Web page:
Recently, a growing number of articles in the media have noted U.S. corporations announcing that they intend to move their headquarters overseas. This practice is known as a corporate inversion, which occurs when a U.S. corporation that is currently the ultimate owner of its worldwide operations takes steps to become a wholly owned subsidiary of a foreign corporation.
The Bureau of Economic Analysis (BEA) has published a BEA Briefing in the Survey of Current Business that discusses how corporate inversions can affect major aggregates in the international and national economic accounts, including an estimate of the size of the impact of inversions on related BEA statistics.
Below are some highlights from the Briefing. For the full analysis and to view the impact of inversions on activities of multinational enterprises (AMNE) statistics see the BEA Briefing.
- The foreign direct investment position in the United States—which comprises the direct investors’ equity in, and net outstanding loans to, their U.S. affiliates—generally increases after an inversion because the inverting U.S. corporation becomes an asset of a foreign investor.
- The measures of multinational enterprise activities—which include data items such as employment, capital expenditures, value added, and research and development (R&D) expenditures—also generally increase as a result of inversions.
- Corporate inversions may also affect BEA’s U.S. direct investment abroad, or outward direct investment, statistics if the U.S. multinational enterprise transfers the ownership of some or all of its foreign affiliates to its new foreign owner.
- Corporate inversions would generally reduce gross national income, that is, income resulting from the current production of goods and services by U.S.-owned labor and capital.
- Corporate profits, the portion of the total gross national income earned from current production that is accounted for by U.S. corporations, would also generally be reduced by inversions.
Gross domestic income, which is income resulting from the current production of goods and services in the domestic economy, would not be affected by inversions.
New statistics tracking the changes in the prices to treat different diseases are slated to be available Thursday, Jan. 22 when the Bureau of Economic Analysis publishes a new health care satellite account report.
The statistics – the first of their kind – provide information about the changes in prices to treat different diseases – illustrating trends in prices over time. The statistics cover 2000-2010 and will be contained in a report published in the January Survey of Current Business. Another new set of annual statistics that track how much is spent to treat different diseases over that same 10-year period also will be released. These new statistics are derived from large medical claims databases that include millions of individuals and billions of claims.
BEA’s new detailed, health care statistics will provide businesses, households and policymakers with even more data to make informed decisions.
These new health care statistics emerge from a multiyear project to improve the way health care spending is measured throughout the U.S. economy. Health care spending is an important part of the U.S. economy, accounting for 17.4 percent of Gross Domestic Product in 2013, according to the Centers for Medicare and Medicaid Services.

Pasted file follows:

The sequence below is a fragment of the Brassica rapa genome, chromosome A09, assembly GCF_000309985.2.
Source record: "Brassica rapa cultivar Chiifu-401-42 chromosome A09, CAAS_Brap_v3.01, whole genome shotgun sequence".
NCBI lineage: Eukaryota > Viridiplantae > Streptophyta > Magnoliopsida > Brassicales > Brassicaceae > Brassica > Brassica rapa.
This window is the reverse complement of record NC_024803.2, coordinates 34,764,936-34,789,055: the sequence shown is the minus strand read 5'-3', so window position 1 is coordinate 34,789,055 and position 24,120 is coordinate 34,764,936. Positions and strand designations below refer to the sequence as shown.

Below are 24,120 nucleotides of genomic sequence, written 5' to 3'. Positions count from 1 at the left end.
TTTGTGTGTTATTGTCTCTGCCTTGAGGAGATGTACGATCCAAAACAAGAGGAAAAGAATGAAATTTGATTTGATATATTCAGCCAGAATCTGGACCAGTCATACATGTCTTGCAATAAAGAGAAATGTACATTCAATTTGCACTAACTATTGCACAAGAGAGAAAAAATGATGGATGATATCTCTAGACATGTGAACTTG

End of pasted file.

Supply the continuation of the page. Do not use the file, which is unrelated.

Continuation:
The Bureau of Economic Analysis (BEA) has released preliminary statistics on the activities of U.S. affiliates of foreign multinational enterprises (MNEs) in 2012. These statistics are based on the results of the 2012 Benchmark Survey of Foreign Direct Investment in the United States (“inward” direct investment.)
These statistics cover the finances and operations of U.S. affiliates of foreign MNEs—including balance sheet and income statement details, employment and employee compensation, capital expenditures, trade in goods, and expenditures for research and development.
The activities of majority-owned U.S. affiliates are featured in the statistics. Less detailed statistics are also presented for all U.S. affiliates (both majority owned and minority owned). BEA also produces statistics that cover the domestic and foreign activities of U.S. MNEs, that is enterprises involved in “outward” direct investment. Jointly, these statistics and the statistics on the activities of U.S. affiliates are referred to as statistics on the activities of multinational enterprises (AMNEs).
The current-dollar value added of majority-owned U.S. affiliates, a measure of their contribution to U.S. gross domestic product, totaled $773.8 billion in 2012. Current-dollar value added rose 3.7 percent in 2012, following larger increases in 2010 and 2011, but it grew less rapidly than the value added of all U.S. private industry in 2012. As a result, affiliates’ share of U.S. private industry value added decreased from 6.2 percent in 2011 to 6.1 percent in 2012. Majority-owned U.S. affiliates employed 5.8 million workers in 2012, an increase of 1.3 percent, following larger increases in 2010 and 2011. The share of U.S. private industry employment accounted for by these affiliates was 5.0 percent, down from 5.1 percent in 2011.
Some additional highlights of the statistics on majority-owned U.S. affiliates for 2012:
- As in previous years, affiliates with ultimate beneficial owners (UBO) in seven countries—Canada, France, Germany, the Netherlands, Switzerland, the United Kingdom, and Japan—accounted for nearly three-fourths of the value added by all majority-owned U.S. affiliates.
- Exports of goods by affiliates rose 5 percent.
- Imports of goods by affiliates rose 4 percent. About 60 percent of the goods imported by affiliates were intended for resale without further processing.
- Research and development (R&D) performed by affiliates rose 6 percent.
For more information, read the full article in the November Survey of Current Business. Click here for all the data tables.